The future of cannabinoid research
There is a lot we still don’t know about cannabis, but a growing number of researchers are working to understand its many constituent chemical parts. Doing so, despite the barriers to research, could hold big benefits for our health.
One of the lesser-known kids on the block is cannabinodiol, which arises when CBN — a product of THC — is "photochemically rearranged." It is found in cannabis in small amounts and carries some psychotropic effects. Another is CBT, or cannabitriol, which has a structure similar to THC and, potentially, similar therapeutic properties.
"If you called it chicory, instead of cannabis, there would be less prejudice."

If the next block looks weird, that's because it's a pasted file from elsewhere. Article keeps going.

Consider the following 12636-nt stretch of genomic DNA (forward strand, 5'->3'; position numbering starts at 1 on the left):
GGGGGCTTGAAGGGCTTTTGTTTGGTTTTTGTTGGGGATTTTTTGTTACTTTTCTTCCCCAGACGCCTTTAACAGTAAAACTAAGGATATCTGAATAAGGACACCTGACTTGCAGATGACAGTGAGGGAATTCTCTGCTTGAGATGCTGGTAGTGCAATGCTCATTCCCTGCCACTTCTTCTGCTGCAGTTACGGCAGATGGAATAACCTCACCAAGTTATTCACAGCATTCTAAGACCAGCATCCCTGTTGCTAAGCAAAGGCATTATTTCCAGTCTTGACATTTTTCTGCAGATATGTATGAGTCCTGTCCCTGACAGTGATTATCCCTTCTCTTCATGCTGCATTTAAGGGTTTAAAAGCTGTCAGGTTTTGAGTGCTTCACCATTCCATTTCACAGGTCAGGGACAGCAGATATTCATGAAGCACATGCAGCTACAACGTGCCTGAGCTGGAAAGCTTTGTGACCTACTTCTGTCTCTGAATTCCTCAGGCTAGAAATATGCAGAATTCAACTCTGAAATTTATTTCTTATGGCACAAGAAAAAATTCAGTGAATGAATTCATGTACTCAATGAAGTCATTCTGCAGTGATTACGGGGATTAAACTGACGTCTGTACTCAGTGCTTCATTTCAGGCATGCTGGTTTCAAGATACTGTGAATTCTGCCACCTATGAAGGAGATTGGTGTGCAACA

Two cannabinoids discovered in December 2019 may hold promise, too. Both of them are relatives of THC and CBD, although one of them may be much more potent than THC, the researchers speculate.
Dubbed tetrahydrocannabiphorol and cannabidiolic acid, or THCP, and CBDP, the two cannabinoids join the ever-expanding list of compounds in cannabis. The pair may help researchers identify the medical components of cannabis, says Giuseppe Cannazza, corresponding author and assistant professor at the University of Modena and Reggio Emilia in Italy.
"It is important to understand what a medicine contains," Cannazza tells Inverse. "Up to now nobody could imagine the existence of these new phytocannabinoids, thus their presence could explain some therapeutic activities observed with different strains of cannabis."